She counts the touches. A stilted choreography: the cupping of her elbow, the palm between her shoulder blades, the passing brush against her hip—a layer of air between each one, as if he has forgotten how to, now there are cameras.
Lenses scrutinize without blinking and she wants to tell him to stop trying to be normal but it is her face they focus on; her rictus smile. The flight in her tempered eyes. No fight left. Frozen between a line of suits and her husband, she clutches her children with nothing but purpose. No forgotten touches for her. She clamps her son to her side; holds her daughter in front of her like a shield, as far away from her husband as possible, away from the crowd of men who have enabled the easy shrugging off of what she has been repeatedly briefed on calling “the allegations.”
Photographs are over but the video cameras still roll. They are waiting to catch the inevitable slip. The flinch. They ask her if she is pleased with the ruling. If she is relieved. He speaks for her, says we are all looking forward to getting back to normal life as a family. Emphasis on the we, on the family, on the normal.
They nod, don’t even bother to write it down, turn back to her. Is she pleased, they ask, now that he has been exonerated of all charges? Did she always know he was innocent? And what would she like to say to the woman who made such shocking claims against him?
She has thought about this a lot, what she would say to his accuser—also known, in some publications, as his “victim.” For the first three hours in the courtroom she only saw the back of the woman’s head. Her husband sat in the box. He never looked at either of them.
She knows what his-accuser-his-victim-the-woman looks like because some journalist broke the anonymity request and now her graduation photo features in every article and segment about what a government representative allegedly did to her when they were in college.
He steps in again, saying we’re all very tired and will be releasing official statements at a later date.
We are just glad it’s all over, he says, his hand hovering at her lower back. She can feel the heat of it there. Not quite touching. She forgets to breathe out, smiles with her teeth, smooths an invisible wrinkle out of her daughter’s collar.
It was a long time ago, he told her, when they first got the call from his lawyer. I can’t remember. I don’t even know who she is. She’s nobody.
And he seemed so sincere she let herself be relieved until she realized not remembering wasn’t the same as not doing it.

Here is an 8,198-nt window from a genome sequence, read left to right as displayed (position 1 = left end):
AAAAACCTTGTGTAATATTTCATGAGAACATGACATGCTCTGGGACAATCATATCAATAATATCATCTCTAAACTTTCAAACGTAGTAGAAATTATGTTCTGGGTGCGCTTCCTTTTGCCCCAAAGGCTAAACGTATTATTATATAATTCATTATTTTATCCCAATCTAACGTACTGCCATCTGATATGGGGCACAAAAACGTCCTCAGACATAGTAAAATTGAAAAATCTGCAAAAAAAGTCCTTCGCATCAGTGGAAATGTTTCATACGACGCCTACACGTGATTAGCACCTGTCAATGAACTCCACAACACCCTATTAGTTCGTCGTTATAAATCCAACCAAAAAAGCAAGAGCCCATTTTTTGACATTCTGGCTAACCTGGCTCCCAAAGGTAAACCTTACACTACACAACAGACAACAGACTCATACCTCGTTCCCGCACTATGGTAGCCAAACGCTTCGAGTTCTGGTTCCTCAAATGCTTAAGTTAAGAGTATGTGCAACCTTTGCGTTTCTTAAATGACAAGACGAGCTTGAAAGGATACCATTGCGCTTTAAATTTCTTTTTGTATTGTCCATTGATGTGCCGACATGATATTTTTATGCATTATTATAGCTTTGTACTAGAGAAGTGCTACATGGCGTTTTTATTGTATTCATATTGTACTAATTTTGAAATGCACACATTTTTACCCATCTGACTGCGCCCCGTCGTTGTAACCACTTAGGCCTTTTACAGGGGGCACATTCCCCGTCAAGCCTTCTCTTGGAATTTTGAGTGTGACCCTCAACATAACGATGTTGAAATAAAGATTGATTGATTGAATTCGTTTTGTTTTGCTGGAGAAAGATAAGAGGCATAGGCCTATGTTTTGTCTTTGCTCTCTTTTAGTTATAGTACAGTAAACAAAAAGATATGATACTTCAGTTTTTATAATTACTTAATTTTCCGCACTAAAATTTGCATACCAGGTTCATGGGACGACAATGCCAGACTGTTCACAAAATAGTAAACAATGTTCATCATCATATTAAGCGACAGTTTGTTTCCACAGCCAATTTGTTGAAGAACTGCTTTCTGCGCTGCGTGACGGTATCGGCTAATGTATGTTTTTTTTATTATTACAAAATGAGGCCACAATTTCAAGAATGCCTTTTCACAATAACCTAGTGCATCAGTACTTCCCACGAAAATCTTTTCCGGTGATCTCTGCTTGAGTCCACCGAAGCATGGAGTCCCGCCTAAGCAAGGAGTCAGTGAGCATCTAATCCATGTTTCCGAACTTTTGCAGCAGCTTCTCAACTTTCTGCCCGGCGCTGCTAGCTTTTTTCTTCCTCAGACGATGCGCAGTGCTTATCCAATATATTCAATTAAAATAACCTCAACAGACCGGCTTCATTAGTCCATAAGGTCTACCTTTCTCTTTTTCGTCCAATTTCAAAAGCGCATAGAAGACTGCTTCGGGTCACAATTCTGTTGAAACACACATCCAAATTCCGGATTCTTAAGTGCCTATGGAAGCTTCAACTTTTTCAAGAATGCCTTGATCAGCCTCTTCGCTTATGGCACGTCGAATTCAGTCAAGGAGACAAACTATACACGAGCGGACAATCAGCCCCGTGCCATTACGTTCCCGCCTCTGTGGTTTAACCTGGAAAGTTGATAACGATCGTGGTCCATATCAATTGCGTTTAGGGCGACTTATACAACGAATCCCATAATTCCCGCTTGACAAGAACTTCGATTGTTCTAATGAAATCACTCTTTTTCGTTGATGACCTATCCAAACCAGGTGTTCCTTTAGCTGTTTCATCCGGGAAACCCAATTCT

She didn’t know him back then, she says in her statement. His college days. But all boys are a little wild at that age, especially when there’s alcohol involved. Fraternity escapades and all of that. She doesn’t say “boys will be boys” but it’s already sliding over the producers’ tongues like ice. She told them she didn’t need an autocue and they have been sweating ever since.
She exhales into the mic and the sound engineers wince. She can feel him watching her from behind the camera, his face turned monochrome beneath the lights.
She says she didn’t know him then and laughs, says perhaps she wouldn’t have given him the time of day if she had. The producers nod. A little humour is good.
No, she met him later, as a professional man—emphasis on the professional—early in his career, in an ill-fitting suit even though he could afford a tailor, because his father said a certain roughness would help him look humble. Relatable. Get the most expensive off-the-rack three piece you can find but stay grounded. Wear sneakers. Loosen your tie. Hey buddy, I’m just like you. A self-made, highly financed man. The kind of young man her parents approved of. Actively encouraged her to date, actually. They knew who his parents were. Knew where he was heading. Where things flowed.
She didn’t know him back then, but she knew boys just like him at college, of course. Boys who pressed her against walls and breathed their stale beer breath right into her pores. Boys who pushed their tongues into her mouth without asking. If you can even ask for such a thing. Boys with persistent hands. It’s not like she’d never been in that situation, but she didn’t go telling everyone about it.
And her husband, he’s never been that way with her. He’s never held her down, one hand around her throat, the other over her mouth, his body crushing hers. She doesn’t think he’d do that even if she wanted him to. She has gazed over his shoulder enough times and wished he wasn’t inside her but that isn’t the same. Not feeling like it but doing it anyway isn’t the same. Saying not tonight but then letting silence become yes in the face of perseverance to avoid the bad mood that inevitably follows a hard no isn’t the same. She’s almost sure of that.
He has a temper, sure, but she’s never met a man whose anger didn’t live just beneath his skin.
He has a coldness, yes, but she always thought that was just his work ethic. A kind of dogged determination. To get what he wants.
And she thinks that might be the only thing she’s sure of. That he will always get what he wants.
Jo Gatford writes flash disguised as poetry, poetry disguised as flash, and sometimes things that are even longer than a page. Some of them win prizes, which is nice. Her first novel, White Lies, was published by Legend Press in 2014. She is one half of Writers’ HQ and tweets about weird 17th century mermaid tiles at @jmgatford. She feels very strongly about puns and Shakespeare.